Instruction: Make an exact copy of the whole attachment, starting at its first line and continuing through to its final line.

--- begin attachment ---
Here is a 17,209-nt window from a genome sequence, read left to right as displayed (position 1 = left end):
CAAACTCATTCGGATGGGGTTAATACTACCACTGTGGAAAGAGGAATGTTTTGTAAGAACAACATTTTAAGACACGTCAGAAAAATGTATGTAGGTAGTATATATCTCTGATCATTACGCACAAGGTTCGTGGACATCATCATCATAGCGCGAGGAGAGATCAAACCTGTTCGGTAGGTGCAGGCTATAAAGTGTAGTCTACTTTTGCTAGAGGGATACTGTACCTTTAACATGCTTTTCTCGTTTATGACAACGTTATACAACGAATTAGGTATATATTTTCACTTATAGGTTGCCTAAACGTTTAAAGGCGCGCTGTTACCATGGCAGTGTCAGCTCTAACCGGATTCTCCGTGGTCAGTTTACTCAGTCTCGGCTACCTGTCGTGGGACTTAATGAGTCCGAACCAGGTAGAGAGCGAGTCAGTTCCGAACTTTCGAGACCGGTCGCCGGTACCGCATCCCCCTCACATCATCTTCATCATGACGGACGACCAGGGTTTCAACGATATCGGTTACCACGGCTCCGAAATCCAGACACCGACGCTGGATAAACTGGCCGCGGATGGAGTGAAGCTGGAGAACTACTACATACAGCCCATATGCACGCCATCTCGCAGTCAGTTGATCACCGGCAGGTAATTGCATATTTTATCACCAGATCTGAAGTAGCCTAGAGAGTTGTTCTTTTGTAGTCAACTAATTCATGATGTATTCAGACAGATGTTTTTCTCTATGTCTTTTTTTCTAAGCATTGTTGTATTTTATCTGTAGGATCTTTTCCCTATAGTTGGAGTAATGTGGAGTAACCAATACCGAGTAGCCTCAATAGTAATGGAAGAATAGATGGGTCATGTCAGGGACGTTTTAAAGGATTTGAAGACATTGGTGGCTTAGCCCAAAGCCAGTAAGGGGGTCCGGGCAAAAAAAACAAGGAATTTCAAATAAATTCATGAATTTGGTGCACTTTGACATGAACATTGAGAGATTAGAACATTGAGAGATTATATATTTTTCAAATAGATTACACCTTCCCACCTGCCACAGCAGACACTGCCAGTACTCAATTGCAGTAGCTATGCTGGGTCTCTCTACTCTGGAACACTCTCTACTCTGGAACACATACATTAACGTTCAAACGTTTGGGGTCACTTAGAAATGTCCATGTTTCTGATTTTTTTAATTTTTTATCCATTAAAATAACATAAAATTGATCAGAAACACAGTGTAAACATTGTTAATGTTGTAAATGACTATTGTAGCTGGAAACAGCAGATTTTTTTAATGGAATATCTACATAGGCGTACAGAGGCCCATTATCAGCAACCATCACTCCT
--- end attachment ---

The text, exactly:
Here is a 17,209-nt window from a genome sequence, read left to right as displayed (position 1 = left end):
CAAACTCATTCGGATGGGGTTAATACTACCACTGTGGAAAGAGGAATGTTTTGTAAGAACAACATTTTAAGACACGTCAGAAAAATGTATGTAGGTAGTATATATCTCTGATCATTACGCACAAGGTTCGTGGACATCATCATCATAGCGCGAGGAGAGATCAAACCTGTTCGGTAGGTGCAGGCTATAAAGTGTAGTCTACTTTTGCTAGAGGGATACTGTACCTTTAACATGCTTTTCTCGTTTATGACAACGTTATACAACGAATTAGGTATATATTTTCACTTATAGGTTGCCTAAACGTTTAAAGGCGCGCTGTTACCATGGCAGTGTCAGCTCTAACCGGATTCTCCGTGGTCAGTTTACTCAGTCTCGGCTACCTGTCGTGGGACTTAATGAGTCCGAACCAGGTAGAGAGCGAGTCAGTTCCGAACTTTCGAGACCGGTCGCCGGTACCGCATCCCCCTCACATCATCTTCATCATGACGGACGACCAGGGTTTCAACGATATCGGTTACCACGGCTCCGAAATCCAGACACCGACGCTGGATAAACTGGCCGCGGATGGAGTGAAGCTGGAGAACTACTACATACAGCCCATATGCACGCCATCTCGCAGTCAGTTGATCACCGGCAGGTAATTGCATATTTTATCACCAGATCTGAAGTAGCCTAGAGAGTTGTTCTTTTGTAGTCAACTAATTCATGATGTATTCAGACAGATGTTTTTCTCTATGTCTTTTTTTCTAAGCATTGTTGTATTTTATCTGTAGGATCTTTTCCCTATAGTTGGAGTAATGTGGAGTAACCAATACCGAGTAGCCTCAATAGTAATGGAAGAATAGATGGGTCATGTCAGGGACGTTTTAAAGGATTTGAAGACATTGGTGGCTTAGCCCAAAGCCAGTAAGGGGGTCCGGGCAAAAAAAACAAGGAATTTCAAATAAATTCATGAATTTGGTGCACTTTGACATGAACATTGAGAGATTAGAACATTGAGAGATTATATATTTTTCAAATAGATTACACCTTCCCACCTGCCACAGCAGACACTGCCAGTACTCAATTGCAGTAGCTATGCTGGGTCTCTCTACTCTGGAACACTCTCTACTCTGGAACACATACATTAACGTTCAAACGTTTGGGGTCACTTAGAAATGTCCATGTTTCTGATTTTTTTAATTTTTTATCCATTAAAATAACATAAAATTGATCAGAAACACAGTGTAAACATTGTTAATGTTGTAAATGACTATTGTAGCTGGAAACAGCAGATTTTTTTAATGGAATATCTACATAGGCGTACAGAGGCCCATTATCAGCAACCATCACTCCT